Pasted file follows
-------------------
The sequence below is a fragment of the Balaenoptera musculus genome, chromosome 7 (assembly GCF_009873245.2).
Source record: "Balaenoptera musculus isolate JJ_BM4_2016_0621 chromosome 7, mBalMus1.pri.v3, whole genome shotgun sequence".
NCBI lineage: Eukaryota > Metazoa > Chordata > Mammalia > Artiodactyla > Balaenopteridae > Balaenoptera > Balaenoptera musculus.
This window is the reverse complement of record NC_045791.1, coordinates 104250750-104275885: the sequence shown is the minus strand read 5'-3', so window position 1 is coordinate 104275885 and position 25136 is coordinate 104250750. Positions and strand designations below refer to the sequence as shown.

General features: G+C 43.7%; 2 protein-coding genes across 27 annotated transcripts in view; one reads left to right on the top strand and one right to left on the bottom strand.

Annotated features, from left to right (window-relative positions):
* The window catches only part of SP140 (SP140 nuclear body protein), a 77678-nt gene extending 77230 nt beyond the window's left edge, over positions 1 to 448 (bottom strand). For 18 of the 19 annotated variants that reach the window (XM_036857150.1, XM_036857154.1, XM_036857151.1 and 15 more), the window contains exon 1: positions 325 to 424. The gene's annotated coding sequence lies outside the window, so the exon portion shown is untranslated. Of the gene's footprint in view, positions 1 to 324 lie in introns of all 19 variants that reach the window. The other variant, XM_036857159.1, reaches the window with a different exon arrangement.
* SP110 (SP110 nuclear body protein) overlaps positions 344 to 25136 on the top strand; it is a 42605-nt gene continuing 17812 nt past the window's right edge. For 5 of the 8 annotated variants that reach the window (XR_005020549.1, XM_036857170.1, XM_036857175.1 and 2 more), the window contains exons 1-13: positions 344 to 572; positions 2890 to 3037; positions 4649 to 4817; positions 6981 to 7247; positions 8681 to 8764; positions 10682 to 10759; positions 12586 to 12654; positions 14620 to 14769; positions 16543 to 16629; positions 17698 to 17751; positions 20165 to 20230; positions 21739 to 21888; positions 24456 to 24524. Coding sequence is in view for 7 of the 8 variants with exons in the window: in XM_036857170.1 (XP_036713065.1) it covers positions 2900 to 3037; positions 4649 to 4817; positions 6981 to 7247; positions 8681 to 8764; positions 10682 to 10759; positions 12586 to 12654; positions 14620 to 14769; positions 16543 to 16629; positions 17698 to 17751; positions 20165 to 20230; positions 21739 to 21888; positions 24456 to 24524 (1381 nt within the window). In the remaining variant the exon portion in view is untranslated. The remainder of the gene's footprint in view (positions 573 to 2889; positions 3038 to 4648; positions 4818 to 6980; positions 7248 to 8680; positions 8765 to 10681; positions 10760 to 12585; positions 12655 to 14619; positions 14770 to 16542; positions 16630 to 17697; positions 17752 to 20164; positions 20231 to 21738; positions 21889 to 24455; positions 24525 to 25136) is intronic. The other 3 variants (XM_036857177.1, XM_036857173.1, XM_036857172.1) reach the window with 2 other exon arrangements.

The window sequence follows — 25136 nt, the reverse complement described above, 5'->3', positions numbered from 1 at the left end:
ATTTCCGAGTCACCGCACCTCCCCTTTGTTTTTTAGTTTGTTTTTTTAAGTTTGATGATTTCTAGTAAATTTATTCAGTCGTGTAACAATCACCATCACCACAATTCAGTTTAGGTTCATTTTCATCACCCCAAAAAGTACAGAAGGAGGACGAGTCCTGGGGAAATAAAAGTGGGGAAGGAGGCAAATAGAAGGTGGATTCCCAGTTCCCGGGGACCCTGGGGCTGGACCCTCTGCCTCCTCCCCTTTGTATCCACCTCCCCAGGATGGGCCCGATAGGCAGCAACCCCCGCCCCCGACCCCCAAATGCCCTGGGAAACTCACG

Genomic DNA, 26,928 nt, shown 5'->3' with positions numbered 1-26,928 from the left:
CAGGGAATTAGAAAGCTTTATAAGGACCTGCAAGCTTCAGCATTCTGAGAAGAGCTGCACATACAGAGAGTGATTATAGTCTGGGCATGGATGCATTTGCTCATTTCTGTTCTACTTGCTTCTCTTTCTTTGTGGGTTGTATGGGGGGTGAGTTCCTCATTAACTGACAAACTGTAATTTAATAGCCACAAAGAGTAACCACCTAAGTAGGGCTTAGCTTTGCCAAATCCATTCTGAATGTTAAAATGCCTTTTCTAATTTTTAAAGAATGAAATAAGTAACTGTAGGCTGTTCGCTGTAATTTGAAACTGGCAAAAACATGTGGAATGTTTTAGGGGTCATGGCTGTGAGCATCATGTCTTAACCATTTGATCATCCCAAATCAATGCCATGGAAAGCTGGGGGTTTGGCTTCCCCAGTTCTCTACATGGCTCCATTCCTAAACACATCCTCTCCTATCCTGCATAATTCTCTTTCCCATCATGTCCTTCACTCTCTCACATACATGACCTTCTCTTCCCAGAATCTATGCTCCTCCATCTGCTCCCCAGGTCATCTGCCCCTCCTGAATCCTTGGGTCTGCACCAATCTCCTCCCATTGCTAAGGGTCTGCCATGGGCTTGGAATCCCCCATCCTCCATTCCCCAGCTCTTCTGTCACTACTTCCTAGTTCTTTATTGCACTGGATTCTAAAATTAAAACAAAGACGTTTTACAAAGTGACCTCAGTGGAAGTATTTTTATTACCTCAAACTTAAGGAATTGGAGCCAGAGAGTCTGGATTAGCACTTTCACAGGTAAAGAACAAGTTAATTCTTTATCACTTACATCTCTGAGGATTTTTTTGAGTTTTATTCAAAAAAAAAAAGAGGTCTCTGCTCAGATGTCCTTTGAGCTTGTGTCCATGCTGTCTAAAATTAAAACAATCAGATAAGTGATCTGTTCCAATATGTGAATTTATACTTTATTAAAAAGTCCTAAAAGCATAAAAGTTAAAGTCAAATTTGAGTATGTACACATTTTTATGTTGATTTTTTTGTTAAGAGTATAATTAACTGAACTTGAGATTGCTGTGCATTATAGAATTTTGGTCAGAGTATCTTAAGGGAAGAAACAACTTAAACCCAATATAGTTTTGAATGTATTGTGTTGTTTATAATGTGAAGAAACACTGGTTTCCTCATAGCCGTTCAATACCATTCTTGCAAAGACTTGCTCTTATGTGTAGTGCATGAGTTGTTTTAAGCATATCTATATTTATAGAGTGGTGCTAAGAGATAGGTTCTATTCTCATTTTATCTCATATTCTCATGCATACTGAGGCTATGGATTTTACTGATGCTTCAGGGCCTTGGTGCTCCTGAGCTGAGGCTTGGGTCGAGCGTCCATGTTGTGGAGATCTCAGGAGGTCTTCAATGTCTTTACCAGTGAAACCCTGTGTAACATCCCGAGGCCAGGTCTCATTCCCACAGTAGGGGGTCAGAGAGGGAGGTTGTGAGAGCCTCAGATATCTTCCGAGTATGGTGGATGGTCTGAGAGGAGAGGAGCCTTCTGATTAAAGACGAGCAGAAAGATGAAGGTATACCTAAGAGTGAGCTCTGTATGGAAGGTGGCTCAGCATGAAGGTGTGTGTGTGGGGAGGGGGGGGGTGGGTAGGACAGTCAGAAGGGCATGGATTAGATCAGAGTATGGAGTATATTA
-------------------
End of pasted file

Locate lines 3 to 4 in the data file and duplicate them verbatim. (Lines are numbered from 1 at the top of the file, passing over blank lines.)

NCBI lineage: Eukaryota > Metazoa > Chordata > Mammalia > Artiodactyla > Balaenopteridae > Balaenoptera > Balaenoptera musculus.
This window is the reverse complement of record NC_045791.1, coordinates 104250750-104275885: the sequence shown is the minus strand read 5'-3', so window position 1 is coordinate 104275885 and position 25136 is coordinate 104250750. Positions and strand designations below refer to the sequence as shown.